How to use a cafetière for a perfect cup of coffee

Not sure how to use a cafetière? Our step-by-step guide promises you a perfect blend of coffee every time.

How to use a cafetière

by Bryony Firth-Bernard |
Updated on

Knowing how to use a cafetière to make a perfect cuppa is a must if you're a coffee lover and don't have a coffee machine. Whether you're staying in a holiday home that has a cafetière to make coffee or you're wanting to try some different methods of making coffee at your home coffee bar, we've put together an easy step-by-step guide that promises you a perfectly blended cup of coffee every time.

What is a cafetière?

A cafetière, or ‘French press’ as it’s otherwise known, is a heat-proof jug made from glass and has a strainer attached to the lid. It’s used for making coffee from coffee grounds. This is done by placing these inside the jug and topping it with hot water, before pushing the strainer to the bottom of the jug, leaving you with a perfect jug of coffee. They’re extremely easy to use and a great option when making multiple cups of coffee or if you simply prefer the taste of ground coffee.

How to use a cafetière for coffee

  1. Make sure your cafetière is cleaned before use. You'll need to clean it before and after each use to avoid your coffee tasting muddy.
  1. Boil your kettle and leave the boiled water to rest for around a minute to cool slightly so you don't burn your coffee. During this time, weigh out your coffee.
  1. Put your coffee into your cafetière, measuring out one tablespoon of coffee per cup you're making. For example, if you're making four cups of coffee, you'll want to add four spoons of coffee into the cafetière.
  1. Fill the cafetière with water from your kettle. If you're making one to two cups, fill halfway and for more cups, fill to the top. It works out at around 125ml per tablespoon of coffee. Stir with a spoon so that all the grounds are covered and submerged in the water.
  1. Add the lid to the cafetière but don't plunge and leave your coffee to brew for four minutes. You might want to set a timer for this. Once the time is up, slowly push the plunger down to the bottom of the jug. If you do this too fast, the coffee grounds may escape through the strainer.
  1. Your coffee is ready to serve and enjoy!

How to use a cafetière video

If you’re still a little unsure then give this quick tutorial by Pact Coffee a watch.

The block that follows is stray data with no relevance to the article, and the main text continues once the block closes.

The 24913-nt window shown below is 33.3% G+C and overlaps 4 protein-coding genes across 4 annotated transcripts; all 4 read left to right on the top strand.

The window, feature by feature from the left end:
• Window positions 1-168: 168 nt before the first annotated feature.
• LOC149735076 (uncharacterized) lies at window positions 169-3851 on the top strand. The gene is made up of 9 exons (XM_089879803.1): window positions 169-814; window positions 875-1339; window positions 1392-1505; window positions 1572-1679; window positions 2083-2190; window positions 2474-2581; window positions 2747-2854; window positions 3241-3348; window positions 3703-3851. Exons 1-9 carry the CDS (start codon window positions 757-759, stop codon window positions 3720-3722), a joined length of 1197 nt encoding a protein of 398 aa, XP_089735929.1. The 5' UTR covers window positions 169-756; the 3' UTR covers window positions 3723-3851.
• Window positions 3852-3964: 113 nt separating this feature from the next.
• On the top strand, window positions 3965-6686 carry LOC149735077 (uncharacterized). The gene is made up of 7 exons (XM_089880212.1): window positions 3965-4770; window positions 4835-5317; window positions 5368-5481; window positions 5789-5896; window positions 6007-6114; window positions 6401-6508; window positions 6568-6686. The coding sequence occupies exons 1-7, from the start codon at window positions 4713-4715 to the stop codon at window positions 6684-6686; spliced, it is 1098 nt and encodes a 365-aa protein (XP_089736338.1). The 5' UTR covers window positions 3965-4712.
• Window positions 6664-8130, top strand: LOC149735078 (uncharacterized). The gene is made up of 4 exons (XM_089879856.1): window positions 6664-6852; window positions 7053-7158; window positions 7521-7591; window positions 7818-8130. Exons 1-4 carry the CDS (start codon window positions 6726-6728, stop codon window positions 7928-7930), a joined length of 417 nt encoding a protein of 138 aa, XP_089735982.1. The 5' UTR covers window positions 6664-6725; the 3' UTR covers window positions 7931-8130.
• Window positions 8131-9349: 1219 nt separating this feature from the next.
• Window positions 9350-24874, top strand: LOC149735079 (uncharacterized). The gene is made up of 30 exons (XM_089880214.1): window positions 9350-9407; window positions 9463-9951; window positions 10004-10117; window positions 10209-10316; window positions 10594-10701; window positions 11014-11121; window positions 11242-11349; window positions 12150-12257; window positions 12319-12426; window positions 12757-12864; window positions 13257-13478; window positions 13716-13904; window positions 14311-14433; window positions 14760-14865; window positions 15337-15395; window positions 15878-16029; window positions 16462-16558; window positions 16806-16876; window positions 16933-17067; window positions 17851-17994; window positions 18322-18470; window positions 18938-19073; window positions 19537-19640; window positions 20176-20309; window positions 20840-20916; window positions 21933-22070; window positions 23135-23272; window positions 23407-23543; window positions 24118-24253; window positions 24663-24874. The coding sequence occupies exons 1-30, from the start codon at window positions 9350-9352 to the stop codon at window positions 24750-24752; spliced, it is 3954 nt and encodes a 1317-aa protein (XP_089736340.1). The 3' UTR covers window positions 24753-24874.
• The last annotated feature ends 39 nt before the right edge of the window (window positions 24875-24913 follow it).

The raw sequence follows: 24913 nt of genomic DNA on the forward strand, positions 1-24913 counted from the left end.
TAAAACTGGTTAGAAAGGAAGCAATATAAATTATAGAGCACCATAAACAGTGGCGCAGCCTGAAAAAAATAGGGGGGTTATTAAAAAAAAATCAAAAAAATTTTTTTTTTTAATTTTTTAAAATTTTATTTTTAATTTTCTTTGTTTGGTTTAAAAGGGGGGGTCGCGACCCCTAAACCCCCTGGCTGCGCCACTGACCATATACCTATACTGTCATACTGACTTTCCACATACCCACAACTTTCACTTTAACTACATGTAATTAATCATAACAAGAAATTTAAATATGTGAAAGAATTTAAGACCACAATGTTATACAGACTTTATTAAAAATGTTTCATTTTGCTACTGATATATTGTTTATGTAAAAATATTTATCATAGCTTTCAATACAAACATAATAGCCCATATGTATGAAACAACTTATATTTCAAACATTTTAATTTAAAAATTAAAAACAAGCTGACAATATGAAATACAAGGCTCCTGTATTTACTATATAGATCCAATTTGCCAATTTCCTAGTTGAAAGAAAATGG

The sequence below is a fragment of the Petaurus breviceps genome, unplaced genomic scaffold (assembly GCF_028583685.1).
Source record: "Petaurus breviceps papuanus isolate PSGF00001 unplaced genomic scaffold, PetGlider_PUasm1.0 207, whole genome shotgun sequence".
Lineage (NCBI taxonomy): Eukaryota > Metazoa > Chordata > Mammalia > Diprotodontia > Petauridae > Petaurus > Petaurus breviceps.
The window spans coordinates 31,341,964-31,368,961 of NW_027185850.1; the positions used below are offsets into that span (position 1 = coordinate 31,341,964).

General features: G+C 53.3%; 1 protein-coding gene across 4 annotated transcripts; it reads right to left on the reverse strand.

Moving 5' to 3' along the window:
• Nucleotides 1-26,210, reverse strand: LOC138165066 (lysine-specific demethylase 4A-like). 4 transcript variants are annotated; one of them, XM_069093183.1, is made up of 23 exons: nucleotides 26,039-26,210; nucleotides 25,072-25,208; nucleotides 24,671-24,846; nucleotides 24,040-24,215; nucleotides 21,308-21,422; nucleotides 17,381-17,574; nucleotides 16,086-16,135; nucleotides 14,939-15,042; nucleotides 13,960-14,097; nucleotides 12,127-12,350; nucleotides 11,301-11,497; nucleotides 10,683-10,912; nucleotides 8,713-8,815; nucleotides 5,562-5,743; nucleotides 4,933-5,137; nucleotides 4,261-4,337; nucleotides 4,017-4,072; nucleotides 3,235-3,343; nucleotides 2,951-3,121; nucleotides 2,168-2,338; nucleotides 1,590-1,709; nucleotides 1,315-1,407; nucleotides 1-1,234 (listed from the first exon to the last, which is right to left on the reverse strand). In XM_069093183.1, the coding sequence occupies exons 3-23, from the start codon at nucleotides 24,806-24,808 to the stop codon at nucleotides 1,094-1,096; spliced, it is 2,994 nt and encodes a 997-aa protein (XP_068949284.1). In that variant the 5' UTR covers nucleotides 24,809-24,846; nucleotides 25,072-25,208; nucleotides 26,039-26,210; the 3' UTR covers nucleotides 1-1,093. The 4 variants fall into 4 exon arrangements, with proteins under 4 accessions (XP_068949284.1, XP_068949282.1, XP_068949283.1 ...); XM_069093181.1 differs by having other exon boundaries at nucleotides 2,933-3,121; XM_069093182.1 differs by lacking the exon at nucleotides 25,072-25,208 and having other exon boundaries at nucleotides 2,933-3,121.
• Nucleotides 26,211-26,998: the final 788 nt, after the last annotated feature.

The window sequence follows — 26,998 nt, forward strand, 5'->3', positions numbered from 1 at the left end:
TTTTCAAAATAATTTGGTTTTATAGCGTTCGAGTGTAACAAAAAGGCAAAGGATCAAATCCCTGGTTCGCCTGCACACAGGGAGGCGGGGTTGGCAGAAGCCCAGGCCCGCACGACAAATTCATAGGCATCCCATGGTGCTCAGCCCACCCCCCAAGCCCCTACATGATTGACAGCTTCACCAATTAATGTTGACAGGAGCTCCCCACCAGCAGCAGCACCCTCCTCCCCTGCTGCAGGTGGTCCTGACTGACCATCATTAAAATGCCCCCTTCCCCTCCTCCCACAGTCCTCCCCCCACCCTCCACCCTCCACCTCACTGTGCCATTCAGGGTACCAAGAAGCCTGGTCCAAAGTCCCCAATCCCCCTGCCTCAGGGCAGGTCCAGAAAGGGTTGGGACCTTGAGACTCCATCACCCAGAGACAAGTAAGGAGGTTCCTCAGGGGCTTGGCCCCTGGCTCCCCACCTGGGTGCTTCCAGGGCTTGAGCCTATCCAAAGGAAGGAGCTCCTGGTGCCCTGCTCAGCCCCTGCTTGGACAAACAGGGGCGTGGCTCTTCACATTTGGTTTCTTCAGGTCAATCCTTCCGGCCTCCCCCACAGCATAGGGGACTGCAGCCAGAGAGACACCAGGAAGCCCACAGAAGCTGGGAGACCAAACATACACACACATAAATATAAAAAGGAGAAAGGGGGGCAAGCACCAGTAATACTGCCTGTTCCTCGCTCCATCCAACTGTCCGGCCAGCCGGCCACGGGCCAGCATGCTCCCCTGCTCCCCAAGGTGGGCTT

How much coffee do I need to use?

The amount of coffee you use and the size of the cafetière you need changes depending on how many cups you're making. If you're regularly making numerous cups of coffee, we'd suggest getting a 1L cafetière.

If you're just making coffee for yourself and want a few cups a day, then a 350ml cafetière would be suitable. We've popped a guide below on how much coffee you need and what size cafetière you need for each amount.

• 8 cups: 1L cafetière – 8 tablespoons of coffee grounds (50g-60g)

• 4 cups: 500ml cafetière – 4 tablespoons of coffee grounds (25g-30g)

• 2-3 cups: 350ml cafetière – 3 tablespoons of coffee grounds (20g-25g)

What are some alternatives to a cafetière?

If a cafetière isn't for you, then there are plenty of different kinds of home coffee machines on the market that are easy to use and produce a delicious cuppa in no time at all.

Bean-to-cup coffee machines – these blend down whole coffee beans to produce a fresh cup of coffee that's freshly ground without the need for a separate coffee grinder. You might also want a milk frother to make your cuppa even better, particularly if you like a foamy one.

Coffee pod machines – you've no doubt seen a huge range of coffee pods or coffee capsules in your local supermarket that you can simply pop in your machine for a tasty cuppa. These are particularly ideal if you prefer a specific kind of coffee such as a mocha or flat white as often, the milk will come in a pod too!

What are the best kinds of coffee grounds to use in a cafetière?

Shopping for coffee grounds in a supermarket or online for a coffee subscription can feel rather confusing as there are so many different kinds available to us these days from all around the world.

While the strength and flavour is entirely your choice, we would always recommend going for more coarse or medium-coarse grounds compared to fine or medium grounds for the best flavour.


Lorna White is a Senior Digital Writer at She was previously a writer at Yours Magazine writing features and news stories before joining the digital team. Lorna loves the great British countryside and likes to spend her spare time out and about in her home of Nottinghamshire walking her dog, Pippin.

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